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Late development of cholangiocarcinoma after hepaticojejunostomy due to ampullary carcinoma
  1. D Padilla,
  2. T Cubo,
  3. R Pardo,
  4. J M Molina,
  5. J Hernández
  1. Department of Surgery, Complejo Hospitalario, 13005 Ciudad Real, Spain
  1. Correspondence to:
    Dr D Padilla;
    maynonaterra.es

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We read with great interest the article by

which found an increase in cholangiocarcinoma incidence after biliary-enteric drainage for benign disease.

In their hypothesis, changes in biliary epithelium were induced by toxic carcinogenesis due to reflux of intestinal contents and bile stasis. However, this chronic irritation and carcinogenesis of the biliary mucosa after biliary-enteric anastomosis has not been reported after surgery for malignant disease. We present a case of a 65 year old woman who developed a cholangiocarcinoma eight years after duodenopancreatectomy for an ampullary carcinoma, stage I. The patient was referred to our department because of obstructive jaundice and cholangitis. Computed tomography scan showed that the patient was disease free. Percutaneous transhepatic cholangiography showed biliary-enteric anastomosis stricture and a diffuse biliary stenosis.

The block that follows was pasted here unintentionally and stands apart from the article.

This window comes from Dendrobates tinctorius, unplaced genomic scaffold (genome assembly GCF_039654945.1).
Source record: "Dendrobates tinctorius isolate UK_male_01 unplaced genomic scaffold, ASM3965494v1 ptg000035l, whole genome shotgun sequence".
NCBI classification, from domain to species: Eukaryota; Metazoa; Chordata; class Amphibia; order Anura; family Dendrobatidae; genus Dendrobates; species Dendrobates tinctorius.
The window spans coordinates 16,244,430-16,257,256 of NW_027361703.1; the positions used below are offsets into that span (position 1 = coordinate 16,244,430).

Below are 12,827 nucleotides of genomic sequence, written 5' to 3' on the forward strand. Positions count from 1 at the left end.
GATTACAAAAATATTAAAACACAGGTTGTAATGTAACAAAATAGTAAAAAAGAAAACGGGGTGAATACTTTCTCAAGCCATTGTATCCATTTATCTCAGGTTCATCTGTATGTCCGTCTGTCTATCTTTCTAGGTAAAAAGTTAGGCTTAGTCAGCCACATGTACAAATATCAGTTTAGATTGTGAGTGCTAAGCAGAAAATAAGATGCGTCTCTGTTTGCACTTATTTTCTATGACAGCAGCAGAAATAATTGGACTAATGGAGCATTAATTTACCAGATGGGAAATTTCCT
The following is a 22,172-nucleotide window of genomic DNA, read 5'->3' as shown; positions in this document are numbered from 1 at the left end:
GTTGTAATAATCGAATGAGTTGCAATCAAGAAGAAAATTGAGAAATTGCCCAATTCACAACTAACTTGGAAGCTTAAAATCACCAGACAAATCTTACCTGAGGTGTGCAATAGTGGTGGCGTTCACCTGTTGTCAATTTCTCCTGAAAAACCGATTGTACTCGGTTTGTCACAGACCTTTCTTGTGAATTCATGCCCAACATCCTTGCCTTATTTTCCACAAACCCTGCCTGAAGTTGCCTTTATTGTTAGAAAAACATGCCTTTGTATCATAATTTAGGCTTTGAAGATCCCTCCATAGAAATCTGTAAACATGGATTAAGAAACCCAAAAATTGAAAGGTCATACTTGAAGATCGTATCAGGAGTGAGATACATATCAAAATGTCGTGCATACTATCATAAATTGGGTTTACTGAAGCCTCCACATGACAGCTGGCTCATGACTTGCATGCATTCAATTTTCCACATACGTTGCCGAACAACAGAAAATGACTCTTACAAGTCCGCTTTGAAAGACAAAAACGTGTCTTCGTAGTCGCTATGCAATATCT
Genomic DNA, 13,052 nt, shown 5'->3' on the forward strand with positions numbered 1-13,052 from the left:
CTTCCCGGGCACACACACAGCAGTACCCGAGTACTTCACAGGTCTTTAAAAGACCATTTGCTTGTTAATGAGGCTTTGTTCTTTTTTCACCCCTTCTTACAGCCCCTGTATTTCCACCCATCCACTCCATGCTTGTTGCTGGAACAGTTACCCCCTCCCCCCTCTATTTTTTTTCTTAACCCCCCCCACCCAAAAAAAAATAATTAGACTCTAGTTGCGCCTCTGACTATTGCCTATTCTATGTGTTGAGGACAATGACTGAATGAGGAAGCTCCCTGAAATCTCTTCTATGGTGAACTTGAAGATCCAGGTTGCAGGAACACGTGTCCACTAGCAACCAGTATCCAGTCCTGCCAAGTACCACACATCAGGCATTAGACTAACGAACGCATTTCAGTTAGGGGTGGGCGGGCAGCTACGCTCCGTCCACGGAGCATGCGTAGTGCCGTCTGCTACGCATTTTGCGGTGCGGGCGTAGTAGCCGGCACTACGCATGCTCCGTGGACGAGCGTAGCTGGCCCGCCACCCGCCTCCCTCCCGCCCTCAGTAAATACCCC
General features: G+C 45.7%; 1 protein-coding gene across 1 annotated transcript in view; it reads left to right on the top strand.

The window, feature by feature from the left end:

Percutaneous transhepatic anastomosis dilatation was performed but was ineffective. The patient was operated on and extensive fibrosis and inflammation of the biliary-enteric anastomosis and biliary duct were detected (fig 1). Resection of the stricture and hepatojejunostomy were performed. In addition to fibrotic and inflammatory tissue, histological examination showed a poorly differentiated cholangiocarcinoma with invasion of all levels of the right hepatic duct wall. Surgical margins were free of disease. The patient was discharged on the 10th postoperative day. She died 10 months after surgery.

In common with the authors, we support the hypothesis that reflux of intestinal contents, bacterial translocation, and pancreatic juice can trigger biliary mucosal changes and the carcinogenesis process.1–3 We believe that apart from those predisposing factors causing chronic cholangitis, there must be susceptibility in these patients due to genetically altered enzymes that are involved in detoxifying carcinogenic products.4 This is the first case report of malignant transformation in the biliary epithelium after biliary-enteric anastomosis for malignant disease. As there are no markers to identify patients in the early stage of development of malignant transformation, we agree with the authors1 about monitoring all patients who develop cholangitis after biliary-enteric anastomosis for benign disease and also patients with malignant disease who are in remission.

Figure 1

Anastomosis stricture and diffuse biliary stenosis. Cholangiocarcinoma (arrow) on the right hepatic duct can be seen.

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